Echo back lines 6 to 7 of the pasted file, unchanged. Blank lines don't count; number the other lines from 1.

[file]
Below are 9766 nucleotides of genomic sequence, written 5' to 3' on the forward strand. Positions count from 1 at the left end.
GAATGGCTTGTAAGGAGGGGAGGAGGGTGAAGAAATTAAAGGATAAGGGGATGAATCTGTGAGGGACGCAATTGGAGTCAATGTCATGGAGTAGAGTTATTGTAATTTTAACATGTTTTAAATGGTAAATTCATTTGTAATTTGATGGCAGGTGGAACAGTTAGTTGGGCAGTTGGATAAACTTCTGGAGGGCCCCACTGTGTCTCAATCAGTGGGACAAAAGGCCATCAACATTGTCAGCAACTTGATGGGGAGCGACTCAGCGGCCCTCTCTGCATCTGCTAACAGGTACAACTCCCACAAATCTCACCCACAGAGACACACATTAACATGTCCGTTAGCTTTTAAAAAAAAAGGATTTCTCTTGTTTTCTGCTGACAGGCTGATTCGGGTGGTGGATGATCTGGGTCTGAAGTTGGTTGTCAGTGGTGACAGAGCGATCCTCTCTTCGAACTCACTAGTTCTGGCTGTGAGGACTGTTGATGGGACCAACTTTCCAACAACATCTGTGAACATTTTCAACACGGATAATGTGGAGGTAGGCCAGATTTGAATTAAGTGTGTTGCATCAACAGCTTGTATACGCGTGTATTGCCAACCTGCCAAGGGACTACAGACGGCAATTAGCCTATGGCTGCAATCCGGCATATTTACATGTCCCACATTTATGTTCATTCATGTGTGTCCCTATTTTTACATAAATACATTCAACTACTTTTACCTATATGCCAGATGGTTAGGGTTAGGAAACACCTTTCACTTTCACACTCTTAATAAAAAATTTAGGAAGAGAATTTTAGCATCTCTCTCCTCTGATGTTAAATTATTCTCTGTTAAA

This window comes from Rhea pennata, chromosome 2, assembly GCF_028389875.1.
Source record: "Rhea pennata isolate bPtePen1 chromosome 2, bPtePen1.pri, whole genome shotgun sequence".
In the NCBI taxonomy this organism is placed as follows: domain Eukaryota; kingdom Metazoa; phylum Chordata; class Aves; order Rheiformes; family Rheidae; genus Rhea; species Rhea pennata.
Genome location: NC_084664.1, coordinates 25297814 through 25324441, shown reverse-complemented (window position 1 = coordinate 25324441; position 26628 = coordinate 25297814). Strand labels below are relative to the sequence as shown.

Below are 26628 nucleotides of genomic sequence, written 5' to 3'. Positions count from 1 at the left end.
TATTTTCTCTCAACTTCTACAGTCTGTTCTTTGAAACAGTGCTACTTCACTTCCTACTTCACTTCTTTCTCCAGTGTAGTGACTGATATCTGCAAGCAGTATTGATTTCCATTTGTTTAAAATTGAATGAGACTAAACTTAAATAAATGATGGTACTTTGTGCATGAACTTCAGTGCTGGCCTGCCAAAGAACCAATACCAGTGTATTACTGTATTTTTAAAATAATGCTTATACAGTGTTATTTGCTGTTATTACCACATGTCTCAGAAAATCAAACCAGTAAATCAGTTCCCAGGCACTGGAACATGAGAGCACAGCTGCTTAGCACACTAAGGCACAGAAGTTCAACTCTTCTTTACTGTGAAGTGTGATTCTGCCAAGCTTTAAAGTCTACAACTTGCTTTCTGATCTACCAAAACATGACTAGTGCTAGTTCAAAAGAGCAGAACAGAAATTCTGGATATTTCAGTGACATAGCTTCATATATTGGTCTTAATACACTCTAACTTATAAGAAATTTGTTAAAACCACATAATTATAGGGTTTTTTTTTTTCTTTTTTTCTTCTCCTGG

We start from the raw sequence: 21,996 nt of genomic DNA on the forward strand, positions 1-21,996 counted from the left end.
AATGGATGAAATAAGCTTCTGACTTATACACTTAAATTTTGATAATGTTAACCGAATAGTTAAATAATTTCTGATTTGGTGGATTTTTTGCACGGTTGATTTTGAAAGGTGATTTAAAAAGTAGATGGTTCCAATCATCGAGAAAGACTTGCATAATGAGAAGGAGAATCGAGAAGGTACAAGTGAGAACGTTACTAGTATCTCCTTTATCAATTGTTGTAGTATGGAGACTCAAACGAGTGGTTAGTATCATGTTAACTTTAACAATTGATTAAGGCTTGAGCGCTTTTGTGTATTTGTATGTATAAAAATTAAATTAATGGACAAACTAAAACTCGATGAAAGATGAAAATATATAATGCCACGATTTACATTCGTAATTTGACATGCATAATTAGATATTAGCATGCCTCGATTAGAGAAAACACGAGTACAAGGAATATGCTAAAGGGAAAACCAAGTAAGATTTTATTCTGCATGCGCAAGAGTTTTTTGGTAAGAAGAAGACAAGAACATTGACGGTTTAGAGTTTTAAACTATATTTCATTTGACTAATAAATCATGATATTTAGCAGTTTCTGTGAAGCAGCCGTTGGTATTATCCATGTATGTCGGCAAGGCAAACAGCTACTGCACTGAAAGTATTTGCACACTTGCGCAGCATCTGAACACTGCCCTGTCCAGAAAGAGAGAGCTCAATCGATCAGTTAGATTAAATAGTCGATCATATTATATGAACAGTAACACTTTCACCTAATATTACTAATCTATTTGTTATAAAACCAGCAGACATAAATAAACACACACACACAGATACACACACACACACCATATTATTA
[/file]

Genome location: NC_084664.1, coordinates 25297814 through 25324441, shown reverse-complemented (window position 1 = coordinate 25324441; position 26628 = coordinate 25297814). Strand labels below are relative to the sequence as shown.

Below are 26628 nucleotides of genomic sequence, written 5' to 3'. Positions count from 1 at the left end.